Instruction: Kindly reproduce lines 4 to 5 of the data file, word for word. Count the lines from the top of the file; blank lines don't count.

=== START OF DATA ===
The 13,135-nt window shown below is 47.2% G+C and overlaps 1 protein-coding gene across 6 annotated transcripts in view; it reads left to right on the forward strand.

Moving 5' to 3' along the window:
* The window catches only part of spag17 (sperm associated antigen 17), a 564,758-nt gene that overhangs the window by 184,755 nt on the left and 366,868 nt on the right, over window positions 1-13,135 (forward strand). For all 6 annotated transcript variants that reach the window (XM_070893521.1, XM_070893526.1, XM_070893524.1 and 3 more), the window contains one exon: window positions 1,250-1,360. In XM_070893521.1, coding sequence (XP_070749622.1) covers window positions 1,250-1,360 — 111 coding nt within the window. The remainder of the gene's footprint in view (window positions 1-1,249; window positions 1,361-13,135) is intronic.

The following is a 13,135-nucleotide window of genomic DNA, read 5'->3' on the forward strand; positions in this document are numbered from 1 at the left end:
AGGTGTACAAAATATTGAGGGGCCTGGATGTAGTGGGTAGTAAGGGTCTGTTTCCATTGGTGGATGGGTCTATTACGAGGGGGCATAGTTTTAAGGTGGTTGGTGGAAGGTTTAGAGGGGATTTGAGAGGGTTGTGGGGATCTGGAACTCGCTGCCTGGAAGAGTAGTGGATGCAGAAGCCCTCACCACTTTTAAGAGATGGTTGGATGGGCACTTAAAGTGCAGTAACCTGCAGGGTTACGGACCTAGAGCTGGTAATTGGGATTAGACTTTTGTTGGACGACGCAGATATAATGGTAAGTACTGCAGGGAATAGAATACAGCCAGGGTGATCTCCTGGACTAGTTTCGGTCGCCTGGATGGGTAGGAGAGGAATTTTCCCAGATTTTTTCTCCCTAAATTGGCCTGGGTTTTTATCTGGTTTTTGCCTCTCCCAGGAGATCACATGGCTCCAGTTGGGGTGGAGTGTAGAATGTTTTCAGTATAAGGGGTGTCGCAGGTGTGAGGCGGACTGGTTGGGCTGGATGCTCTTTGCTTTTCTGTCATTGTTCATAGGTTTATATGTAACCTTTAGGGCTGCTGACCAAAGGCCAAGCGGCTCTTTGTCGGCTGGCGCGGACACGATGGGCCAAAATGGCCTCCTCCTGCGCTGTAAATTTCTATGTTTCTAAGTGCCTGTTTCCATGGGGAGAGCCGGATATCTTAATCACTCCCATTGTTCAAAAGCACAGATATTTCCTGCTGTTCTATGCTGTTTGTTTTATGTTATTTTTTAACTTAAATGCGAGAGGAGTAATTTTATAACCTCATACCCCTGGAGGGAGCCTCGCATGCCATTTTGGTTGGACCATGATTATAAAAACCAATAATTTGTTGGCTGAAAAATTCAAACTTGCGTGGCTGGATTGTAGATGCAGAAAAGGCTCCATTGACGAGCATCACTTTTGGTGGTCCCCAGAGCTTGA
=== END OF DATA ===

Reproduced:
The following is a 13,135-nucleotide window of genomic DNA, read 5'->3' on the forward strand; positions in this document are numbered from 1 at the left end:
AGGTGTACAAAATATTGAGGGGCCTGGATGTAGTGGGTAGTAAGGGTCTGTTTCCATTGGTGGATGGGTCTATTACGAGGGGGCATAGTTTTAAGGTGGTTGGTGGAAGGTTTAGAGGGGATTTGAGAGGGTTGTGGGGATCTGGAACTCGCTGCCTGGAAGAGTAGTGGATGCAGAAGCCCTCACCACTTTTAAGAGATGGTTGGATGGGCACTTAAAGTGCAGTAACCTGCAGGGTTACGGACCTAGAGCTGGTAATTGGGATTAGACTTTTGTTGGACGACGCAGATATAATGGTAAGTACTGCAGGGAATAGAATACAGCCAGGGTGATCTCCTGGACTAGTTTCGGTCGCCTGGATGGGTAGGAGAGGAATTTTCCCAGATTTTTTCTCCCTAAATTGGCCTGGGTTTTTATCTGGTTTTTGCCTCTCCCAGGAGATCACATGGCTCCAGTTGGGGTGGAGTGTAGAATGTTTTCAGTATAAGGGGTGTCGCAGGTGTGAGGCGGACTGGTTGGGCTGGATGCTCTTTGCTTTTCTGTCATTGTTCATAGGTTTATATGTAACCTTTAGGGCTGCTGACCAAAGGCCAAGCGGCTCTTTGTCGGCTGGCGCGGACACGATGGGCCAAAATGGCCTCCTCCTGCGCTGTAAATTTCTATGTTTCTAAGTGCCTGTTTCCATGGGGAGAGCCGGATATCTTAATCACTCCCATTGTTCAAAAGCACAGATATTTCCTGCTGTTCTATGCTGTTTGTTTTATGTTATTTTTTAACTTAAATGCGAGAGGAGTAATTTTATAACCTCATACCCCTGGAGGGAGCCTCGCATGCCATTTTGGTTGGACCATGATTATAAAAACCAATAATTTGTTGGCTGAAAAATTCAAACTTGCGTGGCTGGATTGTAGATGCAGAAAAGGCTCCATTGACGAGCATCACTTTTGGTGGTCCCCAGAGCTTGA